Monday, October 22, 2007

The Chow's the Mein Thing

Ever since we lived up in the hills south of Pátzcuaro, we'd drive into town past a roadside food wagon that advertised "Comida China Hoy", in addition to "Burritos Gigantes", "Desayunos Americanos" and more.

A recent poll of favorite Pátzcuaro restaurantes elicited a glowing endorsement of this humble highway-side stand from expat and bon vivant "C.C". He said it was unbeatable for freshness and for price in the Pátzcuaro area. (He and his late wife operated a Chinese restaurant in the States.)

Susan and I tried it at last this past Saturday. We ordered: she Chow Mein PLUS Fried rice con pollo; and I, Cerdo Agri-dulce with Fried Rice and Chow Mein. Carbo loading, for our athletic lifestyle.

We took seats under threatening skies at one of two card tables at one end of the stand. There are also counter seats under the fold-down awning.

The friendly operators of the food stand, Chef Martín, his nephew Lorenzo, and Sra. María , will chat with you; Martín in more than passable English.

The ingredients are cleverly semi-prepared and finished a la plancha; that is, on a flat grill. Various sauces, some unique to this open air restaurant, are applied to the sizzling ingredients, each in its time.

We ended up with two, generously filled plates. Susan's Chow Mein-Arroz Frito con Pollo had tasty chunks of char-grilled chicken. My pork dish was a bit unusual: the pork part were several split wieners, coated in batter and fried. A bit wierd, but not bad.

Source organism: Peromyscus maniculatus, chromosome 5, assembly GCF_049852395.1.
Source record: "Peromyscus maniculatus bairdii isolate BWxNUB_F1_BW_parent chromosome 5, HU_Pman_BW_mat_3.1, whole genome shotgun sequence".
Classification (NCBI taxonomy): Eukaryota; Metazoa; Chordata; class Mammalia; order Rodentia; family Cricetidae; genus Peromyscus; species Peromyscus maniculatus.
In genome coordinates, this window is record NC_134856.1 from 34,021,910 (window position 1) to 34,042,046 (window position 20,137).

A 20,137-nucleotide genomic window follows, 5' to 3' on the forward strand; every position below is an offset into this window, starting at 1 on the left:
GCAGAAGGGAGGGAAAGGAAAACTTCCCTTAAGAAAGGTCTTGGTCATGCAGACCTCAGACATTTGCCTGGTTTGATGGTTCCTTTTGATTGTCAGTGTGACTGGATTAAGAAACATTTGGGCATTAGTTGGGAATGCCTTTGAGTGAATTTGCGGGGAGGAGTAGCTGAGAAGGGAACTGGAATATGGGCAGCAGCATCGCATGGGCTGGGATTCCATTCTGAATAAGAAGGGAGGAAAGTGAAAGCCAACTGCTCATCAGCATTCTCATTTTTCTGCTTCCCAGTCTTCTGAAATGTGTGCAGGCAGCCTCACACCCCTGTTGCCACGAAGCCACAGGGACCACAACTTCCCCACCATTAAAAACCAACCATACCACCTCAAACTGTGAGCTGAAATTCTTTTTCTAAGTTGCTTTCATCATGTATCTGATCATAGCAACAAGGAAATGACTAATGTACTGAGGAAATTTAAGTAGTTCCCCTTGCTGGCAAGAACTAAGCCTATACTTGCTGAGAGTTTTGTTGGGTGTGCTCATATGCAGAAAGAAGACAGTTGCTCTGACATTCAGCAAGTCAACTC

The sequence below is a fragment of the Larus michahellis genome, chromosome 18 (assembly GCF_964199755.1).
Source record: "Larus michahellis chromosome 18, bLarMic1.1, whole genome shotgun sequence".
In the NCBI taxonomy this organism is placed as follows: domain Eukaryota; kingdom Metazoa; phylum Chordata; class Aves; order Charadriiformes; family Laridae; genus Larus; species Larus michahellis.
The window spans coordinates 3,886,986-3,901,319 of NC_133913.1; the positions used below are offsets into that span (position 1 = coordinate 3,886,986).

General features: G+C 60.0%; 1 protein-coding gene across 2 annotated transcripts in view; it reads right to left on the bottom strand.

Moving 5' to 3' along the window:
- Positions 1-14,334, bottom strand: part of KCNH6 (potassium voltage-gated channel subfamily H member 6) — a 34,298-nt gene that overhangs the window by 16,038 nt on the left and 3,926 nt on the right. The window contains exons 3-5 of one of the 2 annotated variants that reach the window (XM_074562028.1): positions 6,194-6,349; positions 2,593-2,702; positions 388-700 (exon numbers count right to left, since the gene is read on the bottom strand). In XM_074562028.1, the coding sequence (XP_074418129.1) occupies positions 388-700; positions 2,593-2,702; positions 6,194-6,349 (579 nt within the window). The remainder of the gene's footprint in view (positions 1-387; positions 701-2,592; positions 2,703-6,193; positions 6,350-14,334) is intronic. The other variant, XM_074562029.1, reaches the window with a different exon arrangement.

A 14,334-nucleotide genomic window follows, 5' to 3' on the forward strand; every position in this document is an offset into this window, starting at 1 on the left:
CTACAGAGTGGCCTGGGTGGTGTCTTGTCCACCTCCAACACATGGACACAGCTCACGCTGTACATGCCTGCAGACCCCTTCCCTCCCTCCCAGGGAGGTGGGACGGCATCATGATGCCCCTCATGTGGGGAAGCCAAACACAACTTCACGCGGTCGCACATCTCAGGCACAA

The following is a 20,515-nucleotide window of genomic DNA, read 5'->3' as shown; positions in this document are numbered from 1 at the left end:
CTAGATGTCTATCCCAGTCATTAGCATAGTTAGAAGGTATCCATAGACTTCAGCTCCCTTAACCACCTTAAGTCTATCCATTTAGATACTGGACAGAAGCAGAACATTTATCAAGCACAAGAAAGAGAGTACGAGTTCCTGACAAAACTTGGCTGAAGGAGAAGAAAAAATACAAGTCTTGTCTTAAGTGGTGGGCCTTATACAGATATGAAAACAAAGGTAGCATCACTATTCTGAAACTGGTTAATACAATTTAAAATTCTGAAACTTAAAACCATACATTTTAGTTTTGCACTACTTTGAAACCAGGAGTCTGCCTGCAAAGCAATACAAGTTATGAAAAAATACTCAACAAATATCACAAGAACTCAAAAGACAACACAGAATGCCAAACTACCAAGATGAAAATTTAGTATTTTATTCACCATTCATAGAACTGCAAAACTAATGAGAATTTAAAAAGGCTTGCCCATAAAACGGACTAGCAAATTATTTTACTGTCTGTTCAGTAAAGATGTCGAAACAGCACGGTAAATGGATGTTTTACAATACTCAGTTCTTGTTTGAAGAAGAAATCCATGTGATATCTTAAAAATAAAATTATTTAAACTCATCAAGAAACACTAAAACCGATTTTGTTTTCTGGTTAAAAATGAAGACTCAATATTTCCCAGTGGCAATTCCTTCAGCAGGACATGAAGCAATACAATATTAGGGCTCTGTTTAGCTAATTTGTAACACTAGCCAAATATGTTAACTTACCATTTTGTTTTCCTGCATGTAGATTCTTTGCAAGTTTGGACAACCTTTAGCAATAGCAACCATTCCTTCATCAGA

The outstanding part of the food were the combined fresh vegetables, including broccoli, carrot, onion and sliced daikon radish. The latter takes the place of water chestnuts, which are virtually unobtainable here. I give them points for that, for when I looked for a substitute for water chestnuts, I used jícama, which works ok but is a bit too sweet.

Another plus is that the food is not swimming in gloppy sauce. There's just enough to point up the fresh ingredients.

We were brought a cruet of soy sauce and a larger squeeze bottle of a tasty, thick salsa picante. The plastic forks were doll house sized. Chopsticks are available, but we are inept with them.
(Also, using chopsticks in this venue might be a tad pretentious, don't you agree?)

When the rain began, we moved over to the counter seating and chatted with the staff. Martín had spent 16 years in the LA area, learning to be a chef. He returned to Pátzcuaro 2 years ago.

Our total bill, including two soft drinks, was $96 MXP.

My conclusion is that if you are looking for authentic Chinese food, this is not the place for it. But if you are looking for a meal of freshly prepared vegetables, interestingly combined, a change of place from la comida típica Mexicana, it's worth trying. After all; the chow's the mein thing.

Located on the Libramiento Ignacio Zaragoza, left hand side as you head up and to the south toward the Autopista to Uruapan; before Supercodallos super market (on the right). Open every day 9-5 except Sunday.